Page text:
(2) Section 6.5 of the Instrument prohibits a marketplace participant or a marketplace that routes or reprices orders from intentionally locking or crossing a market. This would occur, for example, when a marketplace participant enters a locking or crossing order on a particular marketplace or marketplaces to avoid fees charged by a marketplace or to take advantage of rebates offered by a particular marketplace. This could also occur where a marketplace system is programmed to reprice orders without checking to see if the new price would lock the market or where the marketplace routes orders to another marketplace that results in a locked market.

There are situations where a locked or crossed market may occur unintentionally. For example:

(a) when a marketplace participant routes multiple directed-action orders that are marked immediate-or-cancel to a variety of marketplaces and because of latency issues, a locked or crossed market results,

(b) the locking or crossing order was displayed at a time when the marketplace displaying the locked or crossed order was experiencing a failure, malfunction or material delay of its systems, equipment or ability to disseminate marketplace data,

(c) the locking or crossing order was displayed at a time when a protected bid was higher than a protected offer,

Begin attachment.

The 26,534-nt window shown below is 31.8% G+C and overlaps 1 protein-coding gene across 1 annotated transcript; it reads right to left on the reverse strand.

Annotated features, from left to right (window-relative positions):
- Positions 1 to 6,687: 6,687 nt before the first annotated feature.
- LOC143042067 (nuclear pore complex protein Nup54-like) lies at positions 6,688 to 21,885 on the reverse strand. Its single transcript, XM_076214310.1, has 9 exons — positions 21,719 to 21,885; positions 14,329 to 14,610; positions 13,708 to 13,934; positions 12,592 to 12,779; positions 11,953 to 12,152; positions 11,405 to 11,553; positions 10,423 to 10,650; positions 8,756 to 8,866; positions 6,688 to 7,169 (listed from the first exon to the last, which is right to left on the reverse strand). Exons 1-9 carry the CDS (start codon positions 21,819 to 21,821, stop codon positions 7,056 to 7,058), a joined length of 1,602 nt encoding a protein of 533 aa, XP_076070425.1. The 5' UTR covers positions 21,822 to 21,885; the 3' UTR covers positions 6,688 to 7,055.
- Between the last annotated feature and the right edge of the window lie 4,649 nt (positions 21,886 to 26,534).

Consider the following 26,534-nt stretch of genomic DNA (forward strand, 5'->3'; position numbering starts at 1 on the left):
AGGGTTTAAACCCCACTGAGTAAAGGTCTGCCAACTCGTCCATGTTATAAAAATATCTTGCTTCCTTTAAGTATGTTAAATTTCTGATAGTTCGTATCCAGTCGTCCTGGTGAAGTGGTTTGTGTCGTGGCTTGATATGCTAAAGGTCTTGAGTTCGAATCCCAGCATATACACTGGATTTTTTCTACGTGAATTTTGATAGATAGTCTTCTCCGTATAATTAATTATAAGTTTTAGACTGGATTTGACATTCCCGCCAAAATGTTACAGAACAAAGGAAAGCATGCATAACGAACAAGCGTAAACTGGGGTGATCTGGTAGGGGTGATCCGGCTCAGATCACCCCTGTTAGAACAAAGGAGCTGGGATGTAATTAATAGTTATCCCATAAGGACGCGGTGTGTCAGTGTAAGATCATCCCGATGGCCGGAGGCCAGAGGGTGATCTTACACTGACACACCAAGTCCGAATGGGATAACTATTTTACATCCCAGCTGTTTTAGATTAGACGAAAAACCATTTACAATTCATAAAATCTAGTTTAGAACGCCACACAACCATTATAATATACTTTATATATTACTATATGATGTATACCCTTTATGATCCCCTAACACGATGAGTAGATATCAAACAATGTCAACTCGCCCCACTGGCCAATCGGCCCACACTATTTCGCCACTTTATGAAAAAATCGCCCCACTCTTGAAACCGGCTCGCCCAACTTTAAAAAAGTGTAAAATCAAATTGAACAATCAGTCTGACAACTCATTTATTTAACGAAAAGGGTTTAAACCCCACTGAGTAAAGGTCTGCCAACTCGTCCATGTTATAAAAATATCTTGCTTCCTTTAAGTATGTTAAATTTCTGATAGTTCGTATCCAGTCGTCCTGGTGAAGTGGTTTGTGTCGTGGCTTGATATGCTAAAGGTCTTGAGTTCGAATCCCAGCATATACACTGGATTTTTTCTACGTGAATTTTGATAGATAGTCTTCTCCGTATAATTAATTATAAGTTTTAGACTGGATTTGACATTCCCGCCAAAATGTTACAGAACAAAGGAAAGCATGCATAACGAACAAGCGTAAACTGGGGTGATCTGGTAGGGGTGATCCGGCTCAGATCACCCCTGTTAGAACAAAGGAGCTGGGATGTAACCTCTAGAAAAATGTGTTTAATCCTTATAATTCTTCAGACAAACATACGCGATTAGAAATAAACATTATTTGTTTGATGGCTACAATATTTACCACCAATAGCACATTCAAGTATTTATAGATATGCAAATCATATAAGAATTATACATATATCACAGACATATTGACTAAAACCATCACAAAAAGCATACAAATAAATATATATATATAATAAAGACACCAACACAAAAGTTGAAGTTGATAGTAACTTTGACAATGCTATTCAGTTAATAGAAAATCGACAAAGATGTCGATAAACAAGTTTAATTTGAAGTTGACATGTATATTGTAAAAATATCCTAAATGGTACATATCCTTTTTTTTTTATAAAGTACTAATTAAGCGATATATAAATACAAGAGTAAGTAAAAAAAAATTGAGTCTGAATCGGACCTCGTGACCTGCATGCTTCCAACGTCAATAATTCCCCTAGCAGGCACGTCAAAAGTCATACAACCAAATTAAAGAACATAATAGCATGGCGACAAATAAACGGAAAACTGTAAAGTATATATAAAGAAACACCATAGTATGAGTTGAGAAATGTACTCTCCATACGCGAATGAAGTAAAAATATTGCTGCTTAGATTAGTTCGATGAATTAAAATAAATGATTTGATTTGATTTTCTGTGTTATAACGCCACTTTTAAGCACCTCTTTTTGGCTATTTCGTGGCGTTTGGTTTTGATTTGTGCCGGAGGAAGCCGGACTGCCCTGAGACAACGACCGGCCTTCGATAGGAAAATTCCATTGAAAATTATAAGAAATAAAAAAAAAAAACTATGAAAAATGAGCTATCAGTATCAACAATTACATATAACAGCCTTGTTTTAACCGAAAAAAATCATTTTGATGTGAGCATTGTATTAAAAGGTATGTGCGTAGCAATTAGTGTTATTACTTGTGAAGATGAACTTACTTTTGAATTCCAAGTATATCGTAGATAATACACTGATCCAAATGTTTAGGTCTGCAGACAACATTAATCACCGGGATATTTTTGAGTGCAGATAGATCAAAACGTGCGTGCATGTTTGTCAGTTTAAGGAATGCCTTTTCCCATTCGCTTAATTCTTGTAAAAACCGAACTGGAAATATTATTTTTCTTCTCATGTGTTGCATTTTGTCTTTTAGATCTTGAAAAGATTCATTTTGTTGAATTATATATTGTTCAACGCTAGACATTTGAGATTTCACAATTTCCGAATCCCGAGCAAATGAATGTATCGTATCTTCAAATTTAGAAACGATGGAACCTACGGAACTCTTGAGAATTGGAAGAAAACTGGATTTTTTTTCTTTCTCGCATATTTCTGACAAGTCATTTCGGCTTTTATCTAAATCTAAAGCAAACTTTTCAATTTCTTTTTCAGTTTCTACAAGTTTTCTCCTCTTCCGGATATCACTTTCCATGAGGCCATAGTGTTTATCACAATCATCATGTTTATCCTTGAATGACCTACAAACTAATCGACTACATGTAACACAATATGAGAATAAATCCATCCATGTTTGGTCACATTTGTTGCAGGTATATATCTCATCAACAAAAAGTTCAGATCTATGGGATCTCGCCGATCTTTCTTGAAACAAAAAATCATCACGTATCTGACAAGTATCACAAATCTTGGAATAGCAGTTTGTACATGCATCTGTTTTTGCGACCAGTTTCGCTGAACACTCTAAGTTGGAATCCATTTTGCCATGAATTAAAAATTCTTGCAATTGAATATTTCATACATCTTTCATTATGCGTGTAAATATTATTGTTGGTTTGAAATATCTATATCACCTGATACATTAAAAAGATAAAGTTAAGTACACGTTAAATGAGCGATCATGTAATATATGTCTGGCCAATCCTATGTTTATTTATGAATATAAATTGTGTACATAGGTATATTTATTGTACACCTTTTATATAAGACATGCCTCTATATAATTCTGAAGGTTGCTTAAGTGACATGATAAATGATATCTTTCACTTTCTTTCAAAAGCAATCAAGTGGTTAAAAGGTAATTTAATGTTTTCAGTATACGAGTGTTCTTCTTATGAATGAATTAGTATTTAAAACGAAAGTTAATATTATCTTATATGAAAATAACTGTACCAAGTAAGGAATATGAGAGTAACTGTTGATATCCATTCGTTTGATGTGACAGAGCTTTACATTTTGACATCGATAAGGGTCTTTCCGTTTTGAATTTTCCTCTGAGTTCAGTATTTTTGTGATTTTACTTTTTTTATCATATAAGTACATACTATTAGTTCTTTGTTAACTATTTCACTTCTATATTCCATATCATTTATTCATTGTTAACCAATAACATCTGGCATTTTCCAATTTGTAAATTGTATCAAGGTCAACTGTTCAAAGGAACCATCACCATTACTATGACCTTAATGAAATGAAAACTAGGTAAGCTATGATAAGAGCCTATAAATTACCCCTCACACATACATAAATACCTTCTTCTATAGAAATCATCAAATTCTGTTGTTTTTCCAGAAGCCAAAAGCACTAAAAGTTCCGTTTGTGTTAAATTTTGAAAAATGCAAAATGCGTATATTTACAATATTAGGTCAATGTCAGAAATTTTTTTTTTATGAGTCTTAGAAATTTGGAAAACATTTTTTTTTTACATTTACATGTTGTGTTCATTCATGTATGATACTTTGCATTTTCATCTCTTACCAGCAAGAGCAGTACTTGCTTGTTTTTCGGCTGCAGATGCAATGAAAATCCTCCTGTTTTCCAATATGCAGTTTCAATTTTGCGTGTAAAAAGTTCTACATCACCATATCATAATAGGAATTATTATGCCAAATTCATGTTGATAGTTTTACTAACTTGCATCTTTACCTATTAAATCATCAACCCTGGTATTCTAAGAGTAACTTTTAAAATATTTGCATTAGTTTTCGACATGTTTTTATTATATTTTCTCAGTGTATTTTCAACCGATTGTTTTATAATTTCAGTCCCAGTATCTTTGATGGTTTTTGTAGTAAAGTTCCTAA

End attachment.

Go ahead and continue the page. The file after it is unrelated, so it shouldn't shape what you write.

(d) the locking or crossing order was posted after all displayed liquidity was executed and a reserve order generated a new visible bid above the displayed offer or offer below the displayed bid,

(e) the locking or crossing order was entered on a particular marketplace in order to comply with securities legislation requirements such as Rule 904 of Regulation S of the Securities Act of 1933 that requires securities subject to resale restrictions in the United States to be sold in Canada on a "designated offshore securities market",

(f) the locking or crossing order was displayed due to "race conditions" when competing orders are entered on marketplaces at essentially the same time with neither party having knowledge of the other order at the time of entry,

(g) the locking or crossing order was a result of the differences in processing times and latencies between the systems of the marketplace participant, marketplaces, information processor and information vendors,

(h) the locking or crossing order was a result of marketplaces having different mechanisms to "restart" trading following a halt in trading for either regulatory or business purposes, and

(i) the locking or crossing order was a result of the execution of an order during the opening or closing allocation process of one market, while trading is simultaneously occurring on a continuous basis on another market,

If a marketplace participant using a directed-action order chooses to book the order or the remainder of the order, then it is responsible for ensuring that the booked portion of the directed-action order does not lock or cross the market. The Canadian securities regulatory authorities would consider a directed-action order or remainder of a directed-action order that is booked and that locks or crosses the market to be an intentional locking or crossing of the market and a violation of section 6.5 of the Instrument.

5. These changes become effective on July 1, 2012.